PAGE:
Atopic dermatitis is a mystery. I've spent a lifetime unplanned and coated in thick body lotions, eliminated certain foods, vacuumed poor carpets to death, but the itchy patches always resurface like a pesky ex that won't quit. Apparently, I'm not alone; more than 3 million people suffer from irritated and red itchy skin due to a variety of factors. We all know the common causes - scratchy fabrics, dry soaps, fragrant skincare - but the triggers vary from person to person, making it impossible to pinpoint the exact reason for the flare-ups. To identify what might be bothering sensitive skin, I rounded up some of the less common causes that I've found to trigger patches and tapped a top dermatologist to explain why. Here's what I learned.
1. Extreme high or low temperatures
One of my favorite pastimes is to simmer in a hot sauna, but while I leave feeling more relaxed, I leave with worse skin. According to Dan Belkin, MD, a board-certified dermatologist in New York City, heat isn't necessarily a trigger, but its effects can be quite taxing on the skin. In the case of dry heat, it can contribute to moisture loss and dryness. The resulting sweat may also act as an irritant, affecting the skin's microflora and nourishing the eczema cycle, he says.
The same holds true for low temperatures. According to Jeannette Graf, MD, a board-certified dermatologist and assistant clinical professor of dermatology at Mt. Sinai School of Medicine, extreme cold reduces the relative humidity in the air, exacerbating dry skin and causing eczema. Try to avoid areas or treatments that expose the body to heat or cold for prolonged periods of time (including, sadly, saunas) and limit exercise to the cooler hours of the day.
2. Air conditioning
As if the heat that triggers atopic dermatitis isn't annoying enough, standing in front of an air conditioner won't do your skin any favors either. The year I spent in college with an air conditioning vent directly above my dorm bed was probably the worst facial eczema of my life. Why? According to Sheila Farhang, MD, a board-certified dermatologist and founder of Avant Dermatology & Aesthetics, air conditioning not only creates a dry environment, but also leads to the loss of moisture passing through the epidermis of the skin. not be changed. And if you have no choice but to sleep directly in the presence of air conditioning, California dermatologist Paru Chaudhari, MD, recommends installing a bedside humidifier to combat the moisture that is drawn in through the skin.
Like most people, I prefer to take long, hot showers (the steam helps me de-stress, ok?). Unfortunately, if you want to save your skin barrier, you'll have to sacrifice hot and humid shower sessions. Imagine it rained every day at home and you didn't maintain the paint. The paint will wear and peel, reducing its insulating properties. Additionally, rust and erosion will occur. It is the skin that has too much water. This is especially true if the hot water is tapped daily, says Dr. Graf. Hot water strips the skin of its natural moisturizing oils, so skin is all the better for a short, tepid shower. Applying a moisturizer within a few minutes of being exposed to tepid water can help the shower actually boost moisture and soothe eczema, Dr. Belkin adds.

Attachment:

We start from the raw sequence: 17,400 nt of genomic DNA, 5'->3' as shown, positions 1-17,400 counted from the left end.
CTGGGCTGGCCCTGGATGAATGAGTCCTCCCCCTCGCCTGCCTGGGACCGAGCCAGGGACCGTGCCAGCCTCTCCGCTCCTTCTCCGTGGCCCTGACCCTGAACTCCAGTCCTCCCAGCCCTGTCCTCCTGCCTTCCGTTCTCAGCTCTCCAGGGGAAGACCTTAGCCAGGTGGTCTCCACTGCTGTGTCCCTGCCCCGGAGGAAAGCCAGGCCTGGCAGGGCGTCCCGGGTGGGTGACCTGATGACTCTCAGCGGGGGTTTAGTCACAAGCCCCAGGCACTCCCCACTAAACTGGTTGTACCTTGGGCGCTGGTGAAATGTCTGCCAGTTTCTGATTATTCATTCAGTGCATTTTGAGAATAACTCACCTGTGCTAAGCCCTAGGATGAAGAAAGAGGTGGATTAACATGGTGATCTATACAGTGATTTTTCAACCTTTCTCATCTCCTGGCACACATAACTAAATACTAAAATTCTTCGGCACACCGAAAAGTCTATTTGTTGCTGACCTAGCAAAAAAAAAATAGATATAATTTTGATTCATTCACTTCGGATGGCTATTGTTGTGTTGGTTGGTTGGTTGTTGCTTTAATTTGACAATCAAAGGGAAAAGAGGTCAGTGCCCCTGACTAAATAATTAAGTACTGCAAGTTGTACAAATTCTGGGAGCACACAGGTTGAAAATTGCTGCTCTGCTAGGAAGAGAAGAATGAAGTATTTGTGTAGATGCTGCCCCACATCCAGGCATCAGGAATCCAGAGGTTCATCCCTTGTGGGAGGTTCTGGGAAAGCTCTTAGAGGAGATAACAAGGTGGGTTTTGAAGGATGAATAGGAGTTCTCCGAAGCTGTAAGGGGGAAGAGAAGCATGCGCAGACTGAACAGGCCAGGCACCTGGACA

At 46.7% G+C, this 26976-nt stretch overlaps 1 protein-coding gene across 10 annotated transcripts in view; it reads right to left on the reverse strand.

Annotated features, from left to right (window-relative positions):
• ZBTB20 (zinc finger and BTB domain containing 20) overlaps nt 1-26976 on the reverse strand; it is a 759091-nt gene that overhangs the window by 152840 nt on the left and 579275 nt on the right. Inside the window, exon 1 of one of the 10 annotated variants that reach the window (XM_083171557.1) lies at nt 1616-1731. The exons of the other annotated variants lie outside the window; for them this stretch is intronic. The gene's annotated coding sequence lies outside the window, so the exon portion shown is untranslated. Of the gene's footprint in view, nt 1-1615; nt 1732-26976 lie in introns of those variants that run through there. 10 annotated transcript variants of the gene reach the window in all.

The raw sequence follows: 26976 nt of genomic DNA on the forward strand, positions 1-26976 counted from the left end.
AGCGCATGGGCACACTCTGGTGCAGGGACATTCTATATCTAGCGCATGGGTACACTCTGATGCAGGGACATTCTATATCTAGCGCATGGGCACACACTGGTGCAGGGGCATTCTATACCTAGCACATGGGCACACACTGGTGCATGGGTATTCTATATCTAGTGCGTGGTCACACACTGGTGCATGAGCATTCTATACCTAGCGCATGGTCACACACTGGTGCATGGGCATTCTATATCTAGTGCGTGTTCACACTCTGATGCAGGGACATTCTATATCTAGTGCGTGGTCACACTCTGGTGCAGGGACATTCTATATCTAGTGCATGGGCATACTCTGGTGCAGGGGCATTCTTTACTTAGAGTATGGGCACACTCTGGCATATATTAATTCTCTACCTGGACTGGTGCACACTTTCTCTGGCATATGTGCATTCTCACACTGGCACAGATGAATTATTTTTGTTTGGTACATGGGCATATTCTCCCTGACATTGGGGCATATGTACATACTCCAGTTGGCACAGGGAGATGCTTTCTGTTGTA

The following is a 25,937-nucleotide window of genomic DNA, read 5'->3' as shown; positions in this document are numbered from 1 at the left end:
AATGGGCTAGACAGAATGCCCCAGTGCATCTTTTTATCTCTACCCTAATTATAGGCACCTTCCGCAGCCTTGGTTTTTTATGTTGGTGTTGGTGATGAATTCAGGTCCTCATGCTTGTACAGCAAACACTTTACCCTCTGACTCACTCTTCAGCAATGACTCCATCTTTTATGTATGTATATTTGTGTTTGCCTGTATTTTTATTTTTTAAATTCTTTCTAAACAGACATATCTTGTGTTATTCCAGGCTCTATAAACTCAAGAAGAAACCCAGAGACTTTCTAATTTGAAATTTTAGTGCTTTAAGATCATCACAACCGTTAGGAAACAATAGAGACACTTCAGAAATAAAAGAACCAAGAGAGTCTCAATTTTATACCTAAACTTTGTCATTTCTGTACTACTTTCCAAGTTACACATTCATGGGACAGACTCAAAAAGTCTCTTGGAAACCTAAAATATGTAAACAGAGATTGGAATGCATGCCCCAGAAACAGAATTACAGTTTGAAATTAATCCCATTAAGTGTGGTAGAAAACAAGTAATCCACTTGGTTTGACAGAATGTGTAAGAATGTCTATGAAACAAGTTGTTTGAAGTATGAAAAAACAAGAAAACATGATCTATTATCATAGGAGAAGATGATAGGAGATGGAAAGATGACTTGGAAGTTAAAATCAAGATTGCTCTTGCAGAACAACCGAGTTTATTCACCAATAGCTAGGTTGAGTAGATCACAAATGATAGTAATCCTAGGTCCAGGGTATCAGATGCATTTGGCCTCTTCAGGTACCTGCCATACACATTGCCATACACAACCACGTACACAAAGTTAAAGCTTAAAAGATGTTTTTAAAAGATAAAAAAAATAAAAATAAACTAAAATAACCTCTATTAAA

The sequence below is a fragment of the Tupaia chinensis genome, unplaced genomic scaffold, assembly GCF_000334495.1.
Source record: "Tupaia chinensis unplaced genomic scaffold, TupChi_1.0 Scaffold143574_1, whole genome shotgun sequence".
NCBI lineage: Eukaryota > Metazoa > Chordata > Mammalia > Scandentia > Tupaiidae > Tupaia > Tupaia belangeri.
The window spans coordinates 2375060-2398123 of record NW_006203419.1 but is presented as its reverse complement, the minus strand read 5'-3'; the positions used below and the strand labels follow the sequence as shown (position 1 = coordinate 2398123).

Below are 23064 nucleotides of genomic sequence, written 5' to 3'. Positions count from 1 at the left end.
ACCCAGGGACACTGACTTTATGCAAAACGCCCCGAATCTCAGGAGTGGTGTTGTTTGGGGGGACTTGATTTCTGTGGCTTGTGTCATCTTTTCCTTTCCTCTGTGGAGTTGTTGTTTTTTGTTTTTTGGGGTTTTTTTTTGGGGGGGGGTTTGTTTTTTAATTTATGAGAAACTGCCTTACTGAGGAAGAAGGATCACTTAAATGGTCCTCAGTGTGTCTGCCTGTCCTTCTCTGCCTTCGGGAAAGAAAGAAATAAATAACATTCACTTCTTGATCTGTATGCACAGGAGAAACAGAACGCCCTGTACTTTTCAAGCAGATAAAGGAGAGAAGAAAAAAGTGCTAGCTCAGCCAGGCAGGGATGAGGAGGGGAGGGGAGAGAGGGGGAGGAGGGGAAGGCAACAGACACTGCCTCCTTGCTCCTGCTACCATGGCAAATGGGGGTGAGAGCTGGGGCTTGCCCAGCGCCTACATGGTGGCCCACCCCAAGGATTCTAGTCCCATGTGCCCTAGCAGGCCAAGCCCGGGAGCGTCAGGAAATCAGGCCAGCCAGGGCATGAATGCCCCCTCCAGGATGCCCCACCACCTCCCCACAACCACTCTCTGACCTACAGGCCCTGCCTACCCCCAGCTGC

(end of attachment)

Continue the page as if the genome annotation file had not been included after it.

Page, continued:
4. Airborne dust
Airborne dust consists of particles in the environment, such as pollen, dust mites, and pet skin debris, which can act as allergens and cause eczema flare-ups, says Dr. Graf. Well, this is probably the trickiest eczema trigger of all, as avoiding dust is literally impossible. However, using mattresses and pillowcases, sweeping rugs (or removing them altogether), and vacuuming frequently can help. And a good air purifier-my favorite is the Coway Airmega AP-1512HHS Air Purifier ($272; amazon.com)-works wonders, too.
A week of exams, a busy work day, a big presentation: anything that caused stress also meant that I could expect itchy patches. This pattern is not a coincidence. As it is the case with almost everything, stress can certainly make eczema worse. There are multiple ways this can affect the skin, says Dr. Farhan. Stress increases cortisol (stress hormone), which in turn causes increased inflammation in the body. Stress also weakens the skin barrier because glycocorticoids (another stress hormone) cause a breakdown in the skin barrier function. To make matters worse, thanks to my skin plucking disease , my skin itches when I'm stressed, and my eczema only gets worse. Try to sneak in mindfulness practices throughout your day, and come up with a comprehensive plan that incorporates stress reduction techniques to help you manage the anxiety that looms.
6. Specific foods
First and foremost, it is important to distinguish between food allergies and eczema. If a skin rash occurs only when you eat certain foods (and then goes away quickly), it is advisable to consult a doctor about the possibility of a food allergy. On the other hand, research has found that even non-allergenic foods can aggravate existing eczema. If you notice that a particular food is making your eczema worse, Justin Gordon, M.D., a board-certified dermatologist in California, recommends keeping a food diary to track how your skin reacts to different things.
7. Chemical sunscreens
According to Dr. Farhan, chemical sunscreens can exacerbate eczema due to the ingredients that play a role in UV protection. But don't take this to mean that you should avoid SPF. Physical sunscreens don't tend to trigger my skin, and the market is chock-full of sunscreen brands specifically targeted at eczema and sensitive skin patients. It takes a little experimentation to find the one that works best for you (this may help guide).